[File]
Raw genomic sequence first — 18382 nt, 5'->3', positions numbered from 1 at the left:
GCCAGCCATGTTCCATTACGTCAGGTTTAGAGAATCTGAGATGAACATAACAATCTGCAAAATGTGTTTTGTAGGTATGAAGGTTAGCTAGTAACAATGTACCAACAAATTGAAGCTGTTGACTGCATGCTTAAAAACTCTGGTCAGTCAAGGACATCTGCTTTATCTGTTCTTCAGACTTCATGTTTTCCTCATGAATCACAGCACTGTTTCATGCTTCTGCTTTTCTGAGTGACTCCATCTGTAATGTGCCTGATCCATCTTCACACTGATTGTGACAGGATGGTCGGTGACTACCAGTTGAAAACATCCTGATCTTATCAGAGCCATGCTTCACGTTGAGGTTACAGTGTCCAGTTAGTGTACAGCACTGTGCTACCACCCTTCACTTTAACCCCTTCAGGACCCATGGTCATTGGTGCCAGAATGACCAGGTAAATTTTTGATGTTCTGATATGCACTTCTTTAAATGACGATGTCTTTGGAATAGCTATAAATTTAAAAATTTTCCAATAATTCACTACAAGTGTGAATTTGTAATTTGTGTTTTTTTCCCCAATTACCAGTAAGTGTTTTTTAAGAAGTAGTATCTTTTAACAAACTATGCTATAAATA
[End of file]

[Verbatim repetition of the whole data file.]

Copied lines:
Raw genomic sequence first — 18382 nt, 5'->3', positions numbered from 1 at the left:
GCCAGCCATGTTCCATTACGTCAGGTTTAGAGAATCTGAGATGAACATAACAATCTGCAAAATGTGTTTTGTAGGTATGAAGGTTAGCTAGTAACAATGTACCAACAAATTGAAGCTGTTGACTGCATGCTTAAAAACTCTGGTCAGTCAAGGACATCTGCTTTATCTGTTCTTCAGACTTCATGTTTTCCTCATGAATCACAGCACTGTTTCATGCTTCTGCTTTTCTGAGTGACTCCATCTGTAATGTGCCTGATCCATCTTCACACTGATTGTGACAGGATGGTCGGTGACTACCAGTTGAAAACATCCTGATCTTATCAGAGCCATGCTTCACGTTGAGGTTACAGTGTCCAGTTAGTGTACAGCACTGTGCTACCACCCTTCACTTTAACCCCTTCAGGACCCATGGTCATTGGTGCCAGAATGACCAGGTAAATTTTTGATGTTCTGATATGCACTTCTTTAAATGACGATGTCTTTGGAATAGCTATAAATTTAAAAATTTTCCAATAATTCACTACAAGTGTGAATTTGTAATTTGTGTTTTTTTCCCCAATTACCAGTAAGTGTTTTTTAAGAAGTAGTATCTTTTAACAAACTATGCTATAAATA